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Old 12-21-2007, 06:52 PM   #1 (permalink)
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Idea for government: Traffic Light Timers

Everyone has been in the situation where they are about 500m from a green (or red) traffic light and you need to guess what state the traffic light will be in by the time you reach the light. This gives you a chance to either brake early, accelerate or maintain speed so as to waste the least amount of kinetic energy your car has.

If traffic light timers were installed at lights, and on blind corners or hills, unnecessary stops could be virtually eliminated. Particularly on the latter, an easy calculation could be made to show you the minimum and maximum speed you'd need to maintain to reach the light in time.

There would be quirks involved - often pressure sensors are used to stop for side roads, and ambulances can send a radio signal to get a green light. There are also pedestrian crossing buttons to consider. Obviously the ambulances should have priority, meaning that there has to be a margin of safety associated with these speeds - they should be within the speed limit, and have the light turn green maybe 70m or so before traffic is scheduled to show up, so that they can brake in time for the light changed as a result of the ambulance.

The pressure sensors and traffic crossing buttons would have to result in a scheduled light change being delayed so that the traffic heading towards the lights would not be fooled. Usually in these instances it is one vehicle stopping traffic for 10 or 20 vehicles, resulting in huge wastes of energy.

Tested in a small city, I suspect that this would remove the need to rush for most people - only the really stupid people would race to the red lights, and everyone else would cruise or coast.

Thoughts?

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Old 12-21-2007, 06:57 PM   #2 (permalink)
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I've actually seen timers in some cities (Edmonton's 82nd Avenue comes to mind) where the flashing 'stop hand' for pedestrians counts down numerically to when it's a solid stop hand (and thus the intersection's traffic light turns yellow).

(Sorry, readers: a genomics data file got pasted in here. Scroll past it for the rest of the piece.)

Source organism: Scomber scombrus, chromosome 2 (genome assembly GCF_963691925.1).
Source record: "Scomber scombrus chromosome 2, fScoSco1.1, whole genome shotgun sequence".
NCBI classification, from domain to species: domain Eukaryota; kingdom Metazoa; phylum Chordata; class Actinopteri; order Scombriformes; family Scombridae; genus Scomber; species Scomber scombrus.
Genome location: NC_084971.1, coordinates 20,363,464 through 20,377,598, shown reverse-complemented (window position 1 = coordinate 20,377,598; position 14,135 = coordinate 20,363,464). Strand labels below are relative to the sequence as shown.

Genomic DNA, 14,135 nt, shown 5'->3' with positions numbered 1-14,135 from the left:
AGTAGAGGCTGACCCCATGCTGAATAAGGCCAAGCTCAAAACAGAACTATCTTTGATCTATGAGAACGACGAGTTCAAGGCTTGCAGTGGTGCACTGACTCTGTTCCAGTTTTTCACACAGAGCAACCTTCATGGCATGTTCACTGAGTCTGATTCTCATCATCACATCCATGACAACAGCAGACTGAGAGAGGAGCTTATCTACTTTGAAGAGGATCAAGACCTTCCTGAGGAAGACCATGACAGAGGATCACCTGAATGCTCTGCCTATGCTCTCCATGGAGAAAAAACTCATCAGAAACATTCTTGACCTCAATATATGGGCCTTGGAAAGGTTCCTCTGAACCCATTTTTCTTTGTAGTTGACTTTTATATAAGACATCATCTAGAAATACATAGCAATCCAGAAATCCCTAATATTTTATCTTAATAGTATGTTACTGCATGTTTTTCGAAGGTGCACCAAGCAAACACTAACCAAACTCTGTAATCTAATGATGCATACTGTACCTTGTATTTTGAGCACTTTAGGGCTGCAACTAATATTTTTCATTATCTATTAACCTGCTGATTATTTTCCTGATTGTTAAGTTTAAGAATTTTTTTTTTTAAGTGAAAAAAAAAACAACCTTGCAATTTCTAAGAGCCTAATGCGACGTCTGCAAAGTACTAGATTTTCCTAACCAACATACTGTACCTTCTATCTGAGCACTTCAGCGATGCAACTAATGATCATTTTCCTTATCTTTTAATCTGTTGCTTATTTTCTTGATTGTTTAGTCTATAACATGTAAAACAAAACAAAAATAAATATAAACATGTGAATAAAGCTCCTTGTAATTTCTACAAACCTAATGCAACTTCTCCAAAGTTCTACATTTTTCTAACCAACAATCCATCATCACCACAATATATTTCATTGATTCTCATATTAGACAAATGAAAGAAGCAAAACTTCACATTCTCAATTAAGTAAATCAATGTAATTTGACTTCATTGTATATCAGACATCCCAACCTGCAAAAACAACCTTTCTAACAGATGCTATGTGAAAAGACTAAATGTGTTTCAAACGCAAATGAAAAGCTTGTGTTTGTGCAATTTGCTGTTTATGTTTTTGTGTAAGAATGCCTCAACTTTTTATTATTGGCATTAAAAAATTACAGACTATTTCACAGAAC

I agree that timers like those would be very beneficial at all traffic-light controlled intersections. Especially for roads with higher posted speed limits.

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Old 12-21-2007, 07:42 PM   #3 (permalink)
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Quote:
Originally Posted by Peakster View Post
Especially for roads with higher posted speed limits.
Good point - it's here where most kinetic energy is lost.
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Old 12-21-2007, 07:42 PM   #4 (permalink)
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The city I live in has been installing countdown "walk" signals at new intersections in recent years - even the ones that are always green for through traffic in the absense of a cross-traffic vehicle activating a sensor.

I've also seen a road in another city where signal timing was used as a means to control speed: signs were posted saying, "Green signals timed for 40 km/h". Brilliant!

Peakster: don't the lights on the ring road around the Peg have a set of flashers upstream that warn you of an impending change? I seem to recall them on certain sections of the Trans Canada where there are lights occasionally stopping a flow of traffic going 100+ km/h.
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Old 12-21-2007, 07:55 PM   #5 (permalink)
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Quote:
Originally Posted by MetroMPG View Post
Peakster: don't the lights on the ring road around the Peg have a set of flashers upstream that warn you of an impending change? I seem to recall them on certain sections of the Trans Canada where there are lights occasionally stopping a flow of traffic going 100+ km/h.